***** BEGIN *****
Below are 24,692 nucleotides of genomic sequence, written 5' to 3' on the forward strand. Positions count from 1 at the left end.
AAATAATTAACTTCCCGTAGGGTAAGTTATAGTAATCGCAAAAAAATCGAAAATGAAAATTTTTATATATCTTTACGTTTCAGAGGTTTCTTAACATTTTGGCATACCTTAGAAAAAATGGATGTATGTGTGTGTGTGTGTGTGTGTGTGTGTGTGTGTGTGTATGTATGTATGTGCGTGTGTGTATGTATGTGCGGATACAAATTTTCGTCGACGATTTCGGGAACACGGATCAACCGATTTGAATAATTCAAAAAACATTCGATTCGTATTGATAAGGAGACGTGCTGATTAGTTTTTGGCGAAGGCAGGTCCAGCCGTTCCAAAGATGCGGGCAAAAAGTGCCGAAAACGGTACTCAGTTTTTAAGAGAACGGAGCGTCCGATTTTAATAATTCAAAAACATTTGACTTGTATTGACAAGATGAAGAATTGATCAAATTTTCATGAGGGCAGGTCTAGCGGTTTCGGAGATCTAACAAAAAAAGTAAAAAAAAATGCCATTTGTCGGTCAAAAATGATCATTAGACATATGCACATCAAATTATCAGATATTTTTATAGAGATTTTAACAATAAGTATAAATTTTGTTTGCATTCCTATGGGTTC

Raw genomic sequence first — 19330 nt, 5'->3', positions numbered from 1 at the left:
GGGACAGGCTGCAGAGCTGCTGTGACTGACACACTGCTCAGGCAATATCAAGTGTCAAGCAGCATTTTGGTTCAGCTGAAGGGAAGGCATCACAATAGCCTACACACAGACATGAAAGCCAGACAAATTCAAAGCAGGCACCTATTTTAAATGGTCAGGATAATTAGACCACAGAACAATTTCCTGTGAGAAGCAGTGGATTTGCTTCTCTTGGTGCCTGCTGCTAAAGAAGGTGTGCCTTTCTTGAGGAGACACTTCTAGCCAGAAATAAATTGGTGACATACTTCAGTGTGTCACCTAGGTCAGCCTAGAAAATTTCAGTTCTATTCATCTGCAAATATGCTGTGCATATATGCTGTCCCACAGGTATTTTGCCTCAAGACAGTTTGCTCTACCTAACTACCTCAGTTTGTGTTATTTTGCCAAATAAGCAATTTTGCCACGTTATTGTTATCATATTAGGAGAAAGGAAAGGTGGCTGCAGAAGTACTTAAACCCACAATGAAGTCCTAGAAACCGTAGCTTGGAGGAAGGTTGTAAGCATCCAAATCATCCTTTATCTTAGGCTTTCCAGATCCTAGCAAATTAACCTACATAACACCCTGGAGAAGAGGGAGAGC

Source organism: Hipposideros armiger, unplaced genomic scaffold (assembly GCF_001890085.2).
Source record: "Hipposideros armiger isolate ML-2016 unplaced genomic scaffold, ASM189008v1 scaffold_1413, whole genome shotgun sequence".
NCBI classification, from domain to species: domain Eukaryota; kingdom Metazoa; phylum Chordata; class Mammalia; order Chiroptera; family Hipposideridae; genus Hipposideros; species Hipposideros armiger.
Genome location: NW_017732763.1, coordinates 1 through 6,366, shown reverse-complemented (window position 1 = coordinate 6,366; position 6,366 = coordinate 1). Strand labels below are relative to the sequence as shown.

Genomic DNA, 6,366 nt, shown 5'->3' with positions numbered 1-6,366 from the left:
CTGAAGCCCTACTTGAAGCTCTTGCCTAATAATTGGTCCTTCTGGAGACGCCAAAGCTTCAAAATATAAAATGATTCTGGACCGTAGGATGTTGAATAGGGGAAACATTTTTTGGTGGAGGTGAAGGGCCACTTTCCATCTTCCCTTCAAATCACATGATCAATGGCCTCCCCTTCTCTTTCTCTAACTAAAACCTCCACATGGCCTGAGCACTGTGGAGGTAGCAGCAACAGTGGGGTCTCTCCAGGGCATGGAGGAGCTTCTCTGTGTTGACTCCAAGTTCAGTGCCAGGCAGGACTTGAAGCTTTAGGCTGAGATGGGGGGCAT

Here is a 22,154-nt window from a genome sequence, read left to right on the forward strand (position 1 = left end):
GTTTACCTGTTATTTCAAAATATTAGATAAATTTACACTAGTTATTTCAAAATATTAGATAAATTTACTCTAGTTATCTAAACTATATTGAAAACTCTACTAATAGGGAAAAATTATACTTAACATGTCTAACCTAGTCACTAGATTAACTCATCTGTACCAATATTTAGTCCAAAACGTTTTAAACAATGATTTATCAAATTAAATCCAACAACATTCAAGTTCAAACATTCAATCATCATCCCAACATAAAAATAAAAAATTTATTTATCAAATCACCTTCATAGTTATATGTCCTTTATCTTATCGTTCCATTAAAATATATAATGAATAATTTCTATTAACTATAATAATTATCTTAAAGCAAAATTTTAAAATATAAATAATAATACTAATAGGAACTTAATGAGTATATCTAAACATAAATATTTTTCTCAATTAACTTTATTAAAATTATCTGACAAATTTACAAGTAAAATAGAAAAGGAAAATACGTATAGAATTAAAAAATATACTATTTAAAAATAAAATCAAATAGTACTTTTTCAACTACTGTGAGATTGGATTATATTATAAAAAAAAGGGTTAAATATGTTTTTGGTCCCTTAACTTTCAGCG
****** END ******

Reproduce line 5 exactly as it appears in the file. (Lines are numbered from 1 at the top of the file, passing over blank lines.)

Source organism: Hipposideros armiger, unplaced genomic scaffold (assembly GCF_001890085.2).